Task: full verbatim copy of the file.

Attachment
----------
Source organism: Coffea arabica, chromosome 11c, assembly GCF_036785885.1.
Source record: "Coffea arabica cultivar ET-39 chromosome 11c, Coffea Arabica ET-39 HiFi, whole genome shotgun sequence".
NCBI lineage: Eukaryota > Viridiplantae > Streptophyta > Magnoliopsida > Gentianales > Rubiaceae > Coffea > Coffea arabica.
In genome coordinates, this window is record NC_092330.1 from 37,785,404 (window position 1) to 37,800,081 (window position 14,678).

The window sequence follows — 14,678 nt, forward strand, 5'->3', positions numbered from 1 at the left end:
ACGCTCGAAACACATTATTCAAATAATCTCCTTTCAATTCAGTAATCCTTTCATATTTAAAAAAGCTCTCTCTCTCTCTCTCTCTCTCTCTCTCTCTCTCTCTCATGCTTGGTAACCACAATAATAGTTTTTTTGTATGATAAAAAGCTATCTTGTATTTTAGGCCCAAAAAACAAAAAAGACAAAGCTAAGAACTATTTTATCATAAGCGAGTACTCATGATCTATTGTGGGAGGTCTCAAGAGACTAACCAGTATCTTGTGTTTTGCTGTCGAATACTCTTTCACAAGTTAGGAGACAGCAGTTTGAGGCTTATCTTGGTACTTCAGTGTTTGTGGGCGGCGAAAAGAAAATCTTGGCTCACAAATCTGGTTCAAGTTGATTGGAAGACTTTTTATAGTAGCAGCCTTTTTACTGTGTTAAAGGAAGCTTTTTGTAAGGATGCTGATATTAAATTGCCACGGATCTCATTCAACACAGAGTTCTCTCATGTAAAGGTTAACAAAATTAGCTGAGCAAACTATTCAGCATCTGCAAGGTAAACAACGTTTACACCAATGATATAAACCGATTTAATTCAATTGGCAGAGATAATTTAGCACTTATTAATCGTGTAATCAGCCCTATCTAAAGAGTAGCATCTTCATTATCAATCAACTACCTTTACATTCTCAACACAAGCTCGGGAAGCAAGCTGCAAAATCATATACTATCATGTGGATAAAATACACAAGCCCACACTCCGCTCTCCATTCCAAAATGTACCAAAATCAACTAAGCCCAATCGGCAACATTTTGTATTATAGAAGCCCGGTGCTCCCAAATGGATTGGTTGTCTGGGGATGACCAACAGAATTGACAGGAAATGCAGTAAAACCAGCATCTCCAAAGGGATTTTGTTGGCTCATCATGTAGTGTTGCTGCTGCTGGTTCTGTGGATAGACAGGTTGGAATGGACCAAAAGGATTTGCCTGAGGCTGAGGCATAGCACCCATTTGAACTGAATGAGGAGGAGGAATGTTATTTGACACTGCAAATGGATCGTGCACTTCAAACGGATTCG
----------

Source organism: Coffea arabica, chromosome 11c, assembly GCF_036785885.1.
Source record: "Coffea arabica cultivar ET-39 chromosome 11c, Coffea Arabica ET-39 HiFi, whole genome shotgun sequence".
NCBI lineage: Eukaryota > Viridiplantae > Streptophyta > Magnoliopsida > Gentianales > Rubiaceae > Coffea > Coffea arabica.
In genome coordinates, this window is record NC_092330.1 from 37,785,404 (window position 1) to 37,800,081 (window position 14,678).

The window sequence follows — 14,678 nt, forward strand, 5'->3', positions numbered from 1 at the left end:
ACGCTCGAAACACATTATTCAAATAATCTCCTTTCAATTCAGTAATCCTTTCATATTTAAAAAAGCTCTCTCTCTCTCTCTCTCTCTCTCTCTCTCTCTCTCTCATGCTTGGTAACCACAATAATAGTTTTTTTGTATGATAAAAAGCTATCTTGTATTTTAGGCCCAAAAAACAAAAAAGACAAAGCTAAGAACTATTTTATCATAAGCGAGTACTCATGATCTATTGTGGGAGGTCTCAAGAGACTAACCAGTATCTTGTGTTTTGCTGTCGAATACTCTTTCACAAGTTAGGAGACAGCAGTTTGAGGCTTATCTTGGTACTTCAGTGTTTGTGGGCGGCGAAAAGAAAATCTTGGCTCACAAATCTGGTTCAAGTTGATTGGAAGACTTTTTATAGTAGCAGCCTTTTTACTGTGTTAAAGGAAGCTTTTTGTAAGGATGCTGATATTAAATTGCCACGGATCTCATTCAACACAGAGTTCTCTCATGTAAAGGTTAACAAAATTAGCTGAGCAAACTATTCAGCATCTGCAAGGTAAACAACGTTTACACCAATGATATAAACCGATTTAATTCAATTGGCAGAGATAATTTAGCACTTATTAATCGTGTAATCAGCCCTATCTAAAGAGTAGCATCTTCATTATCAATCAACTACCTTTACATTCTCAACACAAGCTCGGGAAGCAAGCTGCAAAATCATATACTATCATGTGGATAAAATACACAAGCCCACACTCCGCTCTCCATTCCAAAATGTACCAAAATCAACTAAGCCCAATCGGCAACATTTTGTATTATAGAAGCCCGGTGCTCCCAAATGGATTGGTTGTCTGGGGATGACCAACAGAATTGACAGGAAATGCAGTAAAACCAGCATCTCCAAAGGGATTTTGTTGGCTCATCATGTAGTGTTGCTGCTGCTGGTTCTGTGGATAGACAGGTTGGAATGGACCAAAAGGATTTGCCTGAGGCTGAGGCATAGCACCCATTTGAACTGAATGAGGAGGAGGAATGTTATTTGACACTGCAAATGGATCGTGCACTTCAAACGGATTCG